Questionable Stock Transactions May Be behind Kerik's Withdrawal - Some Democrats believe that the real reason for Kerik’s withdrawal may be questions about his involvement with Taser International, a stun gun company that does business with DHS; Kerik recently made $6.2 million by exercising stock options in that firm (see December 9-10, 2004). Kerik’s close friend and business colleague, former New York Mayor Rudolph Giuliani, says of Kerik’s choice: “I’m disappointed that this had to happen, but I think it’s the right decision, the only decision given the kind of issue that’s involved here. I don’t think this would be as major an issue if it were a different department of government.… When an issue like this emerges, it makes it impossible to go forward.” Kerik’s lawyer, Joseph Tacopina, says Kerik is the one who decided to withdraw his name. “It was Bernie Kerik who uncovered this [the information about the nanny] on his own. He brought it to the White House,” says Tacopina. “He wanted to put the country first. He didn’t want to distract the president and distract the important mission that Homeland Security has.” As he withdraws his name from consideration, Kerik has still not completed his ethics filings, which will disclose his sources of income and financial liabilities, and the FBI has not yet completed its background investigation of him. [Associated Press, 12/13/2004; New York Times`, 12/13/2004] A Democratic Senate staff member says he is unsure whether the nanny issue is the only reason why Kerik withdrew his name from consideration. “Multiple media organizations were pursuing multiple stories” that would be potentially damaging to Kerik, the staffer says. Because many of these questions had not yet been answered by the administration, “fundamentally, he was a bad pick.… The process worked here.” [New York Times, 12/12/2004] The press has begun looking into other aspects of Kerik’s financial life, including the possibility that Kerik, while serving as police commissioner, helped a close friend, Frank DiTommaso, with suspected ties to the Gambino crime family get a construction license from the city in return for over $7,000 in cash and gifts. DiTommaso denies having any ties to organized crime, but city regulators later denied the license, citing their suspicions of just such ties. The White House denies knowing about any such connections between Kerik and DiTommaso. [New York Times, 12/13/2004] Other ethical, financial, and perhaps criminal questions surround Kerik’s withdrawal, though they will not surface until months or years later. [McClellan, 2008, pp. 245-246]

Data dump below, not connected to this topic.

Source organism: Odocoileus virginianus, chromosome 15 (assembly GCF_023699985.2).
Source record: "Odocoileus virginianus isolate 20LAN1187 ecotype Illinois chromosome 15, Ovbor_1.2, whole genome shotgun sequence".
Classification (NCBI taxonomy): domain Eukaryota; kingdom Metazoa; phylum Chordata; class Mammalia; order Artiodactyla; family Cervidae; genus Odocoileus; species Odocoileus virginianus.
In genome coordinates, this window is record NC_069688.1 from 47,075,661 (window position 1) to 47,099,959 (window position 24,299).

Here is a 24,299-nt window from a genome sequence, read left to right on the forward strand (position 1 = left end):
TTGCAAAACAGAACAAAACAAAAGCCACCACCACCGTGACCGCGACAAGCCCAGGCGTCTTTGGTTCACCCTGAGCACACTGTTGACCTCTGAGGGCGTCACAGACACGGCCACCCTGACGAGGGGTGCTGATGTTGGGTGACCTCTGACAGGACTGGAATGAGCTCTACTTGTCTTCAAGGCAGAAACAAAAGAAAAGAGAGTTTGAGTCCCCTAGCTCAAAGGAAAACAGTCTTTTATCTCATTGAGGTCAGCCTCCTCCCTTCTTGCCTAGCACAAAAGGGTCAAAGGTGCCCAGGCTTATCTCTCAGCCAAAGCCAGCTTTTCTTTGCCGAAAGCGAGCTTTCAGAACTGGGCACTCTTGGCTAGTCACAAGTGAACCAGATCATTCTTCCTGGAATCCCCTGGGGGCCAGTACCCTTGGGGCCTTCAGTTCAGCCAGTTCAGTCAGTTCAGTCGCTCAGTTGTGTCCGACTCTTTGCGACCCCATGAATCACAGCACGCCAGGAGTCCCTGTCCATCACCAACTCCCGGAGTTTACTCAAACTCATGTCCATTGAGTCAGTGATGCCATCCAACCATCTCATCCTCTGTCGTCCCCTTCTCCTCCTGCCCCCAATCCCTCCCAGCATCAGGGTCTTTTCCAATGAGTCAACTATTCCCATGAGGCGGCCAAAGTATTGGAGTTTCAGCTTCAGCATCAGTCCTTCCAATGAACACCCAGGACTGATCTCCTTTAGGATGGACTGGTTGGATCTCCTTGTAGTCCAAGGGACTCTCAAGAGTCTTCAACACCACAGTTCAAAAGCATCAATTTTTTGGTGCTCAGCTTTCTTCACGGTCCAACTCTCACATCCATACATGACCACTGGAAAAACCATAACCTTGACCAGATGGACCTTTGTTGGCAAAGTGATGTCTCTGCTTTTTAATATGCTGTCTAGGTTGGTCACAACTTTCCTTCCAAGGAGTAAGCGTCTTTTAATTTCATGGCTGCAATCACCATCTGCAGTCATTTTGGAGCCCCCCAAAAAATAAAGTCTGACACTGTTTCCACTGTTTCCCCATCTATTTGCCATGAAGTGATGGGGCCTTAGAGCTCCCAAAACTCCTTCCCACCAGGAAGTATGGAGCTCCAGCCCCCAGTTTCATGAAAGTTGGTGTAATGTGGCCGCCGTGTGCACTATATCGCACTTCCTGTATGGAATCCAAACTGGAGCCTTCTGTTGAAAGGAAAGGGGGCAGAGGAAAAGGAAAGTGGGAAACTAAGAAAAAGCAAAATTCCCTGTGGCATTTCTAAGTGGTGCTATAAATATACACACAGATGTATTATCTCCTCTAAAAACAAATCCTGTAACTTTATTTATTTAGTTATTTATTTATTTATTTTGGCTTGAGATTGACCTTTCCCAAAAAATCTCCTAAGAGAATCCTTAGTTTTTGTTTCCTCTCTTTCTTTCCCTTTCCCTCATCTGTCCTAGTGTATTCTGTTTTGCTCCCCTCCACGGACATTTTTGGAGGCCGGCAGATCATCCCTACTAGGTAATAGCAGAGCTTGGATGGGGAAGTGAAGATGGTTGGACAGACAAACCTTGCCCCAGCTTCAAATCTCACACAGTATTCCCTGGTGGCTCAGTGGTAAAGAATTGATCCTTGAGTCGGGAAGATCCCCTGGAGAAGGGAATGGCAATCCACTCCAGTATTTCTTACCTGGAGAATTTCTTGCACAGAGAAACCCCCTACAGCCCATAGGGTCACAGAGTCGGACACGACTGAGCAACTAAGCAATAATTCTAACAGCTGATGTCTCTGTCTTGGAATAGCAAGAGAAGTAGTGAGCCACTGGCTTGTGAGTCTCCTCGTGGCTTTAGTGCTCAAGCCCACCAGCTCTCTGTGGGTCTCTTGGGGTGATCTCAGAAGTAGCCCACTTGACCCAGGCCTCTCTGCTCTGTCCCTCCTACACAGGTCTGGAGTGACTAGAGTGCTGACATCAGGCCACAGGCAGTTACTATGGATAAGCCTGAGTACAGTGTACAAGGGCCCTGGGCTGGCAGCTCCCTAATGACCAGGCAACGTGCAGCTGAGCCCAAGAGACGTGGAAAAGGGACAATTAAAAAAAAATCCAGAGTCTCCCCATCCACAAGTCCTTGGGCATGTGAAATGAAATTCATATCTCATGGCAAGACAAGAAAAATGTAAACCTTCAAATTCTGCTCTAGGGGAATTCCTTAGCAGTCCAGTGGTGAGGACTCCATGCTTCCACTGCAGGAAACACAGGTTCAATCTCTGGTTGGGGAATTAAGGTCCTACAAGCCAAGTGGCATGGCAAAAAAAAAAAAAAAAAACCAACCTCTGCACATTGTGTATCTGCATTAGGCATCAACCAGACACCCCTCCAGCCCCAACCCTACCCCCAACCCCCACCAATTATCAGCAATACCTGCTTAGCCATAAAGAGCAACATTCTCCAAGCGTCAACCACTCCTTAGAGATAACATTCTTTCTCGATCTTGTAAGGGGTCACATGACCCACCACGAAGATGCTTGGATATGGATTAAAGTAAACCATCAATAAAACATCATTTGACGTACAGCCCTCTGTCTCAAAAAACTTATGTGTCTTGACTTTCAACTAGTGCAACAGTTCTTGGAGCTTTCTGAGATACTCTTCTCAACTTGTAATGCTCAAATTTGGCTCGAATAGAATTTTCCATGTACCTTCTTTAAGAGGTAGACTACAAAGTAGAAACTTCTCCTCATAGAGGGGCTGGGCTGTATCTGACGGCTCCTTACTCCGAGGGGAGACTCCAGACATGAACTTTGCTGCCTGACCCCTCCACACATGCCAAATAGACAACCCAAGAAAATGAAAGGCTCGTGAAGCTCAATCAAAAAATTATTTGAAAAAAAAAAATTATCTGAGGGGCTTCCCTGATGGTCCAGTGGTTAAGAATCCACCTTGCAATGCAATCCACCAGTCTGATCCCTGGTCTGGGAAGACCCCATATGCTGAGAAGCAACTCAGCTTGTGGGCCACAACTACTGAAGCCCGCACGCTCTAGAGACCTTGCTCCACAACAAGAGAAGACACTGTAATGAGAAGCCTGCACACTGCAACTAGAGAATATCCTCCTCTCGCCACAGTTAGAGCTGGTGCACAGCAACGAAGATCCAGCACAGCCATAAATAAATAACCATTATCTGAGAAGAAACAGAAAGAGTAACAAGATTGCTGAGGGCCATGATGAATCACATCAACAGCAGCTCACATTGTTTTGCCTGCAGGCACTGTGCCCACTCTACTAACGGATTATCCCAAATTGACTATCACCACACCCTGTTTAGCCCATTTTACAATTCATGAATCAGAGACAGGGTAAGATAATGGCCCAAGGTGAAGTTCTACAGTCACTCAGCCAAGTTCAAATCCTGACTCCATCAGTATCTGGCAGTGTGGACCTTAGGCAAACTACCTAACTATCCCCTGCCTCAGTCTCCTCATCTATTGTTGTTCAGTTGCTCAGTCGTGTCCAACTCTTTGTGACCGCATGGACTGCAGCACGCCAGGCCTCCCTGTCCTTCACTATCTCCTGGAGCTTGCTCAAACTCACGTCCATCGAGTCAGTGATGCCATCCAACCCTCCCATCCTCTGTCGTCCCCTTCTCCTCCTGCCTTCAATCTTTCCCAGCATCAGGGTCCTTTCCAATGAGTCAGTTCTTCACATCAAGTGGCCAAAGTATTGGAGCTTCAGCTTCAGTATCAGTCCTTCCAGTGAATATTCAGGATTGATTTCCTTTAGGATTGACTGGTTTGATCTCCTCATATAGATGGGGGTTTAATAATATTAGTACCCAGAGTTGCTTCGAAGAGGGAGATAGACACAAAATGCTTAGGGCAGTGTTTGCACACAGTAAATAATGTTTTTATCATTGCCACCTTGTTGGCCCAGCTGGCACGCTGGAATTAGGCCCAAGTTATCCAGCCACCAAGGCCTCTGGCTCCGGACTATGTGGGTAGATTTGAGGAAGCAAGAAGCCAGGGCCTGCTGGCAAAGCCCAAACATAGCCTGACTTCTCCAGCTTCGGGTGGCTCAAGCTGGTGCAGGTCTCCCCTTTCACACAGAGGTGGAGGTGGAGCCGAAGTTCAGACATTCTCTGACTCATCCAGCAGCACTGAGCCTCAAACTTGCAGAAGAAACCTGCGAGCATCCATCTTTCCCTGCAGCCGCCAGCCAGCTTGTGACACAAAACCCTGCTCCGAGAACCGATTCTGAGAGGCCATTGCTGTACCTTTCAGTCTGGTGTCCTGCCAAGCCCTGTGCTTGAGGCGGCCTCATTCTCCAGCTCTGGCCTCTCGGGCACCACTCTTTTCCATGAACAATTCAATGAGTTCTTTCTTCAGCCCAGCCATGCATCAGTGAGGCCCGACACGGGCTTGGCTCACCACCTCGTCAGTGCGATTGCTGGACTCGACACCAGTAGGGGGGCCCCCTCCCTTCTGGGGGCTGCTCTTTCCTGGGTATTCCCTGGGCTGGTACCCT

Kerik Unqualified for Position? - The New York Press’s editorial staff writes that Kerik was never qualified for the job, and that his candidacy is built upon what the editorial staff calls “the myth of Rudy Giuliani and 9/11.… The Rudy-9/11 myth is crucial to Kerik’s nomination, because without this myth there is no Rudy the National Player, and without Rudy the National Player there is no nomination of brusque outsider Bernie Kerik to a major cabinet post in Washington.” Kerik himself, the Press notes, is a senior vice president at Giuliani Partners LLC, where his reputation and manner help sell security-related products: “Because Kerik was acting chief of police when the planes slammed into the towers, and because Kerik embodies the Rudy myth by association, he is a golden moustache on the terror-business circuit, where he tells corporations and government agencies that another attack is on the way—especially if Democrats are in power—and that Nextel (or whoever) is the company to help them prepare for it.” Nothing in Kerik’s career, the Press observes, has prepared him to lead a sprawling federal bureaucracy, nor does he have any grounding in the world of international intelligence, “a critical field of knowledge for the incoming secretary.” The Press writes: “Homeland Security is meant to act as the ‘fusion center’ for all US intelligence operations. Whatever Kerik knows about this stuff, he likely gleaned from [action novelist] Tom Clancy.” [New York Press, 12/14/2004]
Media Did Its Job in Exposing Kerik's Flaws - In 2008, Scott McClellan, the current White House press secretary, will write: “After Bush nominated Kerik for secretary of Homeland Security… revelations about his behavior began flying. This was one episode in which the media illustrated the vital role the press can play in uncovering genuine malfeasance by public officials. Frankly, the media did a better job of vetting Bernard Kerik than the Bush administration did. Kerik was left with no choice but to resign.” [McClellan, 2008, pp. 245-246]

Entity Tags: Giuliani Partners, George W. Bush, Bernard Kerik, US Immigration and Customs Enforcement, US Department of Homeland Security, Frank DiTommaso, Scott McClellan, New York Press, Taser International, Rudolph (“Rudy”) Giuliani, Joseph Tacopina

Timeline Tags: Civil Liberties